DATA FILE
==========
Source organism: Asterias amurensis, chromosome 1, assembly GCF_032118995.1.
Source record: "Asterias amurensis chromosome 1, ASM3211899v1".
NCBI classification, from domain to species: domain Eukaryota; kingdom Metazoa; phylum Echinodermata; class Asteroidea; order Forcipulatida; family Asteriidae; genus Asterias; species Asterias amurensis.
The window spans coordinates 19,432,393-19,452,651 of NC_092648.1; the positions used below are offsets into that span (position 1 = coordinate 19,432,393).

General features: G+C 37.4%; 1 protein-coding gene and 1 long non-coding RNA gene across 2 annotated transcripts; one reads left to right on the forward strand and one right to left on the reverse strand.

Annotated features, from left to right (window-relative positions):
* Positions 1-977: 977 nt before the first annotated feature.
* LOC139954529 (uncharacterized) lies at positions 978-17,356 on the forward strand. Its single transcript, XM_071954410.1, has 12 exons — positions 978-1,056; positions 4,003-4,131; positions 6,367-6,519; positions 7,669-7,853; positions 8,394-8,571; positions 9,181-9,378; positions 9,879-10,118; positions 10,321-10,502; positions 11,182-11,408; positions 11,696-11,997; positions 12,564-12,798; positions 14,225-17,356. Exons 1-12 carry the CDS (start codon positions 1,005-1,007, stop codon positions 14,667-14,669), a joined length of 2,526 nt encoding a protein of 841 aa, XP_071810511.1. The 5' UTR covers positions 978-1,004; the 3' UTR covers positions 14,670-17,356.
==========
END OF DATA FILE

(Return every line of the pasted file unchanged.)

Source organism: Asterias amurensis, chromosome 1, assembly GCF_032118995.1.
Source record: "Asterias amurensis chromosome 1, ASM3211899v1".
NCBI classification, from domain to species: domain Eukaryota; kingdom Metazoa; phylum Echinodermata; class Asteroidea; order Forcipulatida; family Asteriidae; genus Asterias; species Asterias amurensis.
The window spans coordinates 19,432,393-19,452,651 of NC_092648.1; the positions used below are offsets into that span (position 1 = coordinate 19,432,393).

General features: G+C 37.4%; 1 protein-coding gene and 1 long non-coding RNA gene across 2 annotated transcripts; one reads left to right on the forward strand and one right to left on the reverse strand.

Annotated features, from left to right (window-relative positions):
* Positions 1-977: 977 nt before the first annotated feature.
* LOC139954529 (uncharacterized) lies at positions 978-17,356 on the forward strand. Its single transcript, XM_071954410.1, has 12 exons — positions 978-1,056; positions 4,003-4,131; positions 6,367-6,519; positions 7,669-7,853; positions 8,394-8,571; positions 9,181-9,378; positions 9,879-10,118; positions 10,321-10,502; positions 11,182-11,408; positions 11,696-11,997; positions 12,564-12,798; positions 14,225-17,356. Exons 1-12 carry the CDS (start codon positions 1,005-1,007, stop codon positions 14,667-14,669), a joined length of 2,526 nt encoding a protein of 841 aa, XP_071810511.1. The 5' UTR covers positions 978-1,004; the 3' UTR covers positions 14,670-17,356.